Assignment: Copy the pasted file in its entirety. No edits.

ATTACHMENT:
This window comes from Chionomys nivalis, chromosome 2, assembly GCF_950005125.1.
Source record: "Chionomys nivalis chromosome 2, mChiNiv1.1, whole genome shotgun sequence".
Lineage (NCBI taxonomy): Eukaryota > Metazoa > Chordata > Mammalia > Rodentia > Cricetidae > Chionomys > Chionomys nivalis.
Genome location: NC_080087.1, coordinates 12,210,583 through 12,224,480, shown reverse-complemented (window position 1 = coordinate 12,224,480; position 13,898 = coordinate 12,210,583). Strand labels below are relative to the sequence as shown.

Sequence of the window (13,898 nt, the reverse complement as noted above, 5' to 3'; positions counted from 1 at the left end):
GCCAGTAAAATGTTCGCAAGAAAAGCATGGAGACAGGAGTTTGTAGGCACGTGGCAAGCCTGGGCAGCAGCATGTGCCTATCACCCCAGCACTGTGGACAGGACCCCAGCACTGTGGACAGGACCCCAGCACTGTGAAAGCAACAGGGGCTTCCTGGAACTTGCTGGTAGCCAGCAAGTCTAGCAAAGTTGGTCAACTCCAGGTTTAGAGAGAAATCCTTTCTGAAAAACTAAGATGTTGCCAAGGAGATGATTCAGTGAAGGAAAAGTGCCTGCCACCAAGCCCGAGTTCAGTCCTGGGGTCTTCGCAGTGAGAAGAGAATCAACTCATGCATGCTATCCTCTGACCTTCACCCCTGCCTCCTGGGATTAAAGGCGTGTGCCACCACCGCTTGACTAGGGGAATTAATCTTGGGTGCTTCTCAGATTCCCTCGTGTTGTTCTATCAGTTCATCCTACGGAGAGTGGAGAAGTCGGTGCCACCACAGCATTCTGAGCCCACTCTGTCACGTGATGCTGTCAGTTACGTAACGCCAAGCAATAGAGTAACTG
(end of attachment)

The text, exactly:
This window comes from Chionomys nivalis, chromosome 2, assembly GCF_950005125.1.
Source record: "Chionomys nivalis chromosome 2, mChiNiv1.1, whole genome shotgun sequence".
Lineage (NCBI taxonomy): Eukaryota > Metazoa > Chordata > Mammalia > Rodentia > Cricetidae > Chionomys > Chionomys nivalis.
Genome location: NC_080087.1, coordinates 12,210,583 through 12,224,480, shown reverse-complemented (window position 1 = coordinate 12,224,480; position 13,898 = coordinate 12,210,583). Strand labels below are relative to the sequence as shown.

Sequence of the window (13,898 nt, the reverse complement as noted above, 5' to 3'; positions counted from 1 at the left end):
GCCAGTAAAATGTTCGCAAGAAAAGCATGGAGACAGGAGTTTGTAGGCACGTGGCAAGCCTGGGCAGCAGCATGTGCCTATCACCCCAGCACTGTGGACAGGACCCCAGCACTGTGGACAGGACCCCAGCACTGTGAAAGCAACAGGGGCTTCCTGGAACTTGCTGGTAGCCAGCAAGTCTAGCAAAGTTGGTCAACTCCAGGTTTAGAGAGAAATCCTTTCTGAAAAACTAAGATGTTGCCAAGGAGATGATTCAGTGAAGGAAAAGTGCCTGCCACCAAGCCCGAGTTCAGTCCTGGGGTCTTCGCAGTGAGAAGAGAATCAACTCATGCATGCTATCCTCTGACCTTCACCCCTGCCTCCTGGGATTAAAGGCGTGTGCCACCACCGCTTGACTAGGGGAATTAATCTTGGGTGCTTCTCAGATTCCCTCGTGTTGTTCTATCAGTTCATCCTACGGAGAGTGGAGAAGTCGGTGCCACCACAGCATTCTGAGCCCACTCTGTCACGTGATGCTGTCAGTTACGTAACGCCAAGCAATAGAGTAACTG